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 The Theatreguide.London Review

Absent Friends
Harold Pinter Theatre   Winter-Spring 2012

I first understood that there was something very special about Alan Ayckbourn in the second act of Absurd Person Singular, when I realised I was laughing hysterically at a deeply unhappy woman trying to kill herself. There's a similar hey-wait-a-minute moment in 1974's Absent Friends, when the comic climax of the play is a character's complete mental and emotional breakdown. 

Ayckbourn was such a funny writer from the start of his career that it took us a while to see that he was also a deeply serious one, and that he wrote comic plays that, with the slightest shift in tone, could just as easily have been tragic. Absent Friends is a prime example, and therefore a very significant as well as very entertaining play. 

It's one of his Typhoid Mary plays, in which an innocent character, with all the good will in the world, makes everyone else aware of how unhappy they are. In this case it's Colin, whose fiancée has died, and whose friends gather to console him. 

Even before he arrives, their anxious preparations expose some fault lines in their marriages and friendships, but it's when he gets there, surprisingly happy and innocently assuming that they're all as content and well-adjusted as he, that things start crumbling.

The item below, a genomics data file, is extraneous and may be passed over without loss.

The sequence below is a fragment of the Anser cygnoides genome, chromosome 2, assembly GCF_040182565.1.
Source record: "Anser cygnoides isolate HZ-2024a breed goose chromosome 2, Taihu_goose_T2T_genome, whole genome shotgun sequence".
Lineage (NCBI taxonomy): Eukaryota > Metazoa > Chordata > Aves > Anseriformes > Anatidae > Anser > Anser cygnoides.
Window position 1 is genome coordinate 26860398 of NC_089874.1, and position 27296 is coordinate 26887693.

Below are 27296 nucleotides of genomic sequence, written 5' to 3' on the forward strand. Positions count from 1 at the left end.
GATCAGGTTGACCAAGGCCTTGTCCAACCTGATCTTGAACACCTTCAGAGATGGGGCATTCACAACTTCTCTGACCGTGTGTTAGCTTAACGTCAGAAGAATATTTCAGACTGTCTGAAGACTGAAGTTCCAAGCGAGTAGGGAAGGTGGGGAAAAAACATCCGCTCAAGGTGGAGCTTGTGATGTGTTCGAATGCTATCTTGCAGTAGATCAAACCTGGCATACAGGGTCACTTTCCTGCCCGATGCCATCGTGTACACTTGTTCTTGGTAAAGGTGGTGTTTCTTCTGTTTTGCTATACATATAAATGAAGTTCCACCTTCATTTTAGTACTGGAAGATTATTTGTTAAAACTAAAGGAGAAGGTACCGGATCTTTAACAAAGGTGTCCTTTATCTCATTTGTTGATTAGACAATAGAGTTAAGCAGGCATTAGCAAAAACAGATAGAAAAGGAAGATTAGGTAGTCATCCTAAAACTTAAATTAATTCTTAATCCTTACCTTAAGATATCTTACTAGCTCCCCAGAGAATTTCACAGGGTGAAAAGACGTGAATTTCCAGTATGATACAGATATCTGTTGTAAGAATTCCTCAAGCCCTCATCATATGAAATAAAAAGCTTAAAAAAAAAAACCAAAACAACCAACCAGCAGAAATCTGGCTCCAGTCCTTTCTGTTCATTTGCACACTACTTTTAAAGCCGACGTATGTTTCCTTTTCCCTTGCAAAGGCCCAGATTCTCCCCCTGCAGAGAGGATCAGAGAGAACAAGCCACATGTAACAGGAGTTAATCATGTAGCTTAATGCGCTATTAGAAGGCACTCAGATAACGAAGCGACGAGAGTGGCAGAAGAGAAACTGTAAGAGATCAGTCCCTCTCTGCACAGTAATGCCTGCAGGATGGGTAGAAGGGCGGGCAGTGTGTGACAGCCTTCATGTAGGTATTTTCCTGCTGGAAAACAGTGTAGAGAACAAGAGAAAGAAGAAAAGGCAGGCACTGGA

And it's all very, very funny until those catch-you-up-short moments when you recognise the real unhappiness beneath the comedy. 

Ayckbourn fans will know what I mean, and might also recognise some other familiar tropes, like the never-seen comic offstage character, the husband either innocently blind or coldly dismissive of his wife's unhappiness, and the woman desperately avoiding self-awareness in compulsive domesticity. 

Jeremy Herrin is quoted in the programme as saying that he tried not to think about comedy while directing the play, following the mantra 'Be truthful and funny will come', and the play and performances find all the humour because they find the characters and reality first.

In a cast largely made up of familiar television faces, Reece Shearsmith as Colin and Katherine Parkinson as the harried hostess stand out. 

And did I mention that it is very funny?

Gerald Berkowitz

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Review -   Absent Friends - Pinter Theatre 2012